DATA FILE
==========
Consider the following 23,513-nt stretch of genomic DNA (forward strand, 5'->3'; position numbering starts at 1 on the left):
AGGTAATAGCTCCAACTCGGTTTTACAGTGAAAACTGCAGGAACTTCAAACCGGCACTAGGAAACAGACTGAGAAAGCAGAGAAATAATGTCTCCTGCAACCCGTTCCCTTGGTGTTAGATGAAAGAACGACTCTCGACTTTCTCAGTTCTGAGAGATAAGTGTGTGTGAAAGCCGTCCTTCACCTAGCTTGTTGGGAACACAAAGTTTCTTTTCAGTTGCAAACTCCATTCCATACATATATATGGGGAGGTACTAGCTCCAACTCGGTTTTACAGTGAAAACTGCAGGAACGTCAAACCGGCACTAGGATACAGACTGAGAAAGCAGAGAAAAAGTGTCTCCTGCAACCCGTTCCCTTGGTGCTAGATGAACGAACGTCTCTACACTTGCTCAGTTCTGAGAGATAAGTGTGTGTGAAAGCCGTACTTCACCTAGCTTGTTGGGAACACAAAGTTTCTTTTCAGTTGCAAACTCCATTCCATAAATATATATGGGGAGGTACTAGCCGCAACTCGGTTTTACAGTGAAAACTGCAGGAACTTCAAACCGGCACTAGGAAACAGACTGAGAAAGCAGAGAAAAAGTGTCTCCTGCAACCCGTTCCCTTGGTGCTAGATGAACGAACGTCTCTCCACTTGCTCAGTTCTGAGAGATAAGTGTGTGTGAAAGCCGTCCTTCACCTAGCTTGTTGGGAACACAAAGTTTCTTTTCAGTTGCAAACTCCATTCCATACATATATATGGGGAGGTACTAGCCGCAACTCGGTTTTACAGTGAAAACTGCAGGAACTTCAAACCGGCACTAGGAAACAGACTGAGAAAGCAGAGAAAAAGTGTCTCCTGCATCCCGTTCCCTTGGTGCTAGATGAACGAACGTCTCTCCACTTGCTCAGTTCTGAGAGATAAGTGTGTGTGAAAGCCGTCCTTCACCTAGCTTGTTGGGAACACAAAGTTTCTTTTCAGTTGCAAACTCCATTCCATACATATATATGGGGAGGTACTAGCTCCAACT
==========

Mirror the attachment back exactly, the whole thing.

Consider the following 23,513-nt stretch of genomic DNA (forward strand, 5'->3'; position numbering starts at 1 on the left):
AGGTAATAGCTCCAACTCGGTTTTACAGTGAAAACTGCAGGAACTTCAAACCGGCACTAGGAAACAGACTGAGAAAGCAGAGAAATAATGTCTCCTGCAACCCGTTCCCTTGGTGTTAGATGAAAGAACGACTCTCGACTTTCTCAGTTCTGAGAGATAAGTGTGTGTGAAAGCCGTCCTTCACCTAGCTTGTTGGGAACACAAAGTTTCTTTTCAGTTGCAAACTCCATTCCATACATATATATGGGGAGGTACTAGCTCCAACTCGGTTTTACAGTGAAAACTGCAGGAACGTCAAACCGGCACTAGGATACAGACTGAGAAAGCAGAGAAAAAGTGTCTCCTGCAACCCGTTCCCTTGGTGCTAGATGAACGAACGTCTCTACACTTGCTCAGTTCTGAGAGATAAGTGTGTGTGAAAGCCGTACTTCACCTAGCTTGTTGGGAACACAAAGTTTCTTTTCAGTTGCAAACTCCATTCCATAAATATATATGGGGAGGTACTAGCCGCAACTCGGTTTTACAGTGAAAACTGCAGGAACTTCAAACCGGCACTAGGAAACAGACTGAGAAAGCAGAGAAAAAGTGTCTCCTGCAACCCGTTCCCTTGGTGCTAGATGAACGAACGTCTCTCCACTTGCTCAGTTCTGAGAGATAAGTGTGTGTGAAAGCCGTCCTTCACCTAGCTTGTTGGGAACACAAAGTTTCTTTTCAGTTGCAAACTCCATTCCATACATATATATGGGGAGGTACTAGCCGCAACTCGGTTTTACAGTGAAAACTGCAGGAACTTCAAACCGGCACTAGGAAACAGACTGAGAAAGCAGAGAAAAAGTGTCTCCTGCATCCCGTTCCCTTGGTGCTAGATGAACGAACGTCTCTCCACTTGCTCAGTTCTGAGAGATAAGTGTGTGTGAAAGCCGTCCTTCACCTAGCTTGTTGGGAACACAAAGTTTCTTTTCAGTTGCAAACTCCATTCCATACATATATATGGGGAGGTACTAGCTCCAACT